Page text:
opening quote, from the end of the word, where it might have stood for a
closing quote, or been an apostrophe following s. The form ’s is also
treated as an ending.

... it sounds like things will work correctly as long as you normalize all
single quotes/apostrophes to the same character, which you can do with a
char filter:

curl -XPUT 'http://127.0.0.1:9200/test/?pretty=1' -d '
{
"settings" : {
"analysis" : {
"analyzer" : {
"quotes" : {
"filter" : [
"standard",
"lowercase"
],
"char_filter" : [
"quotes"
],
"tokenizer" : "standard"
}
},
"char_filter" : {
"quotes" : {
"mappings" : [
"\u0091=>\u0027",
"\u0092=>\u0027",
"\u2018=>\u0027",
"\u2019=>\u0027"
],
"type" : "mapping"
}
}
}
}
}
'

curl -XGET 'http://127.0.0.1:9200/test/_analyze?pretty&analyzer=quotes' -d '
Paul’s example of an apostrophe and a ‘full quote’ generated by the Outlook
editor.
'

{

"tokens" : [

{

"end_offset" : 6,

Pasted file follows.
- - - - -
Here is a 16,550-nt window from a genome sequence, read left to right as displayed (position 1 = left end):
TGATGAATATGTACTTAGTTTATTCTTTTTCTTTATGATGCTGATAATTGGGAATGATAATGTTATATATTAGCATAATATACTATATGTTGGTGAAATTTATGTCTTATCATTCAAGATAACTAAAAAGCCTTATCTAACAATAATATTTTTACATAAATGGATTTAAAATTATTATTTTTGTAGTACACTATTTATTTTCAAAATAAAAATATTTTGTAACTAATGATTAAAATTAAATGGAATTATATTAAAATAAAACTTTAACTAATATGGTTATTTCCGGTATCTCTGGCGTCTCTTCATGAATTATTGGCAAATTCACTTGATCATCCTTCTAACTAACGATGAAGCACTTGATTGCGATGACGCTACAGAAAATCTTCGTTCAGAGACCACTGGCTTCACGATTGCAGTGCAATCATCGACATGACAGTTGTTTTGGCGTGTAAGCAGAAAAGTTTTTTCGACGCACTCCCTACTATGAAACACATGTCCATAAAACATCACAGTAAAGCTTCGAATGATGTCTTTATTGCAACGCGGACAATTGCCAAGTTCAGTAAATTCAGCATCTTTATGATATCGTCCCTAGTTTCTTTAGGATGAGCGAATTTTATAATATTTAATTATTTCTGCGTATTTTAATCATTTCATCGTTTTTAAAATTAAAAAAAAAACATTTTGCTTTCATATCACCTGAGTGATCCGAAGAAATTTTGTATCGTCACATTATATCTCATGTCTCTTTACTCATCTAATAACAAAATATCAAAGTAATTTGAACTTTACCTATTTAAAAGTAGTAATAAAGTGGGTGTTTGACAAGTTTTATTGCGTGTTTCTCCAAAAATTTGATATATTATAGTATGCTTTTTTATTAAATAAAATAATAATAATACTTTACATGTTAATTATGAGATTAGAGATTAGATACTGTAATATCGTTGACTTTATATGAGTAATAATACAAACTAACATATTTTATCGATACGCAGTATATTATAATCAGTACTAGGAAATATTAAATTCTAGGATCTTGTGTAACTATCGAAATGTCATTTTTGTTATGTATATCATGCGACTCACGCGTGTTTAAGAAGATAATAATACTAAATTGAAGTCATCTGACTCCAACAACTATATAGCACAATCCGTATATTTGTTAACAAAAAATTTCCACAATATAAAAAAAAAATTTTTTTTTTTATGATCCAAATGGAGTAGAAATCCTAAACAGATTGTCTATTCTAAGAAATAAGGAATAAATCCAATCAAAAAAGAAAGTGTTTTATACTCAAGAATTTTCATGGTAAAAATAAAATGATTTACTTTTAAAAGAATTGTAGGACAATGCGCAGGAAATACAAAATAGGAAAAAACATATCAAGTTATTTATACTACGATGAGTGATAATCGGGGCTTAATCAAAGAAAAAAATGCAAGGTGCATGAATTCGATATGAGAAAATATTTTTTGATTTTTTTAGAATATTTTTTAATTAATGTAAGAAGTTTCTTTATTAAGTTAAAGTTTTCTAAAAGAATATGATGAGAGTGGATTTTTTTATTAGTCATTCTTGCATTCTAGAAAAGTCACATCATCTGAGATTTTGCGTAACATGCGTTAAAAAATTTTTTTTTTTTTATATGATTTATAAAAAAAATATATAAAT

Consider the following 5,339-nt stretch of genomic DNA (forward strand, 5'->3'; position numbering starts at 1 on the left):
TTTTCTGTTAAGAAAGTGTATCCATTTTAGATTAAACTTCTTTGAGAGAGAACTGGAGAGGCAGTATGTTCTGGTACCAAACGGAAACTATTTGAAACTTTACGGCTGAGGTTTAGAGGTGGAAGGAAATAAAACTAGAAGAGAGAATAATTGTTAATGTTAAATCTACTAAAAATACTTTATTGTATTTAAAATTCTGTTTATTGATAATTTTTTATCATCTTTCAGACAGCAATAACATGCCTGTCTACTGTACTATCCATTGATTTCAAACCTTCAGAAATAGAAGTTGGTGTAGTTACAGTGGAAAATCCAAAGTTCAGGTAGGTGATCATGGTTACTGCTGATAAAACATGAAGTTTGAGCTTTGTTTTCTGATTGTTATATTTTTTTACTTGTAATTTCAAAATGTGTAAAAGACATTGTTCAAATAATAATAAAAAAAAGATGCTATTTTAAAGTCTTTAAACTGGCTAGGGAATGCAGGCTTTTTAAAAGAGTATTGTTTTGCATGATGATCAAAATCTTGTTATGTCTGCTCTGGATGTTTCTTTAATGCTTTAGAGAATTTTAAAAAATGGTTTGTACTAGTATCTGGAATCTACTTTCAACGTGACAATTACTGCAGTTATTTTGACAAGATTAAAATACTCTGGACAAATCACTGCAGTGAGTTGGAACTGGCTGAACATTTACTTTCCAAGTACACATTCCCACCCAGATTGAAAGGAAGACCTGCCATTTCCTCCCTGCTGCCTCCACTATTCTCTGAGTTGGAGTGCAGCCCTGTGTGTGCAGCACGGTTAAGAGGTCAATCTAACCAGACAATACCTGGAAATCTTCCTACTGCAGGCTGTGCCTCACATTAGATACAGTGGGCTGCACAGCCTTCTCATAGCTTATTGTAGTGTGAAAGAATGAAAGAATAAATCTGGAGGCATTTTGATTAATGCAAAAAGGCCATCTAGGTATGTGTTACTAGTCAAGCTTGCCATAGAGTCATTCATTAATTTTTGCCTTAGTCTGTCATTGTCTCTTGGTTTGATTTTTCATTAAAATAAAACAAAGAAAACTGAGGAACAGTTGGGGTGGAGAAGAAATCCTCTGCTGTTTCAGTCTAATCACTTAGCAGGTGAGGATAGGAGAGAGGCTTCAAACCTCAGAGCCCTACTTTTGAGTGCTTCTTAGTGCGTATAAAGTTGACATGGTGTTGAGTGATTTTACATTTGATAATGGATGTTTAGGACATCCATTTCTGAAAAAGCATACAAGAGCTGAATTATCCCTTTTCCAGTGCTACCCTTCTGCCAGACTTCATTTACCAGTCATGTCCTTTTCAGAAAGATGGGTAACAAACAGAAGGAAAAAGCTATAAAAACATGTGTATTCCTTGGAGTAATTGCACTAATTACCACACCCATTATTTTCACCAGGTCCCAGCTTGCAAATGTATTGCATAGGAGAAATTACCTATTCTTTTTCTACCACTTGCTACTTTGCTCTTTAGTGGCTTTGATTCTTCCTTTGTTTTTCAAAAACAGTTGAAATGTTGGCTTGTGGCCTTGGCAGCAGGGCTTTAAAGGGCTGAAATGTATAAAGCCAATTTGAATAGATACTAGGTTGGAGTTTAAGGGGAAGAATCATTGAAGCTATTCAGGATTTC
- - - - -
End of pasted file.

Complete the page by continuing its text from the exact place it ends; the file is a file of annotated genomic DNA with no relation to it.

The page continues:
"position" : 1,

"start_offset" : 0,

"type" : "",

"token" : "paul's"

},

{

"end_offset" : 14,

"position" : 2,

"start_offset" : 7,

"type" : "",

"token" : "example"

},

{

"end_offset" : 17,

"position" : 3,

"start_offset" : 15,

"type" : "",

"token" : "of"

},

{

"end_offset" : 20,

"position" : 4,

"start_offset" : 18,

"type" : "",

"token" : "an"

},

{

"end_offset" : 31,

"position" : 5,

"start_offset" : 21,

"type" : "",

"token" : "apostrophe"

},

{

"end_offset" : 35,

"position" : 6,

"start_offset" : 32,

"type" : "",

"token" : "and"

},

{

"end_offset" : 37,

"position" : 7,

"start_offset" : 36,

"type" : "",

"token" : "a"

},

{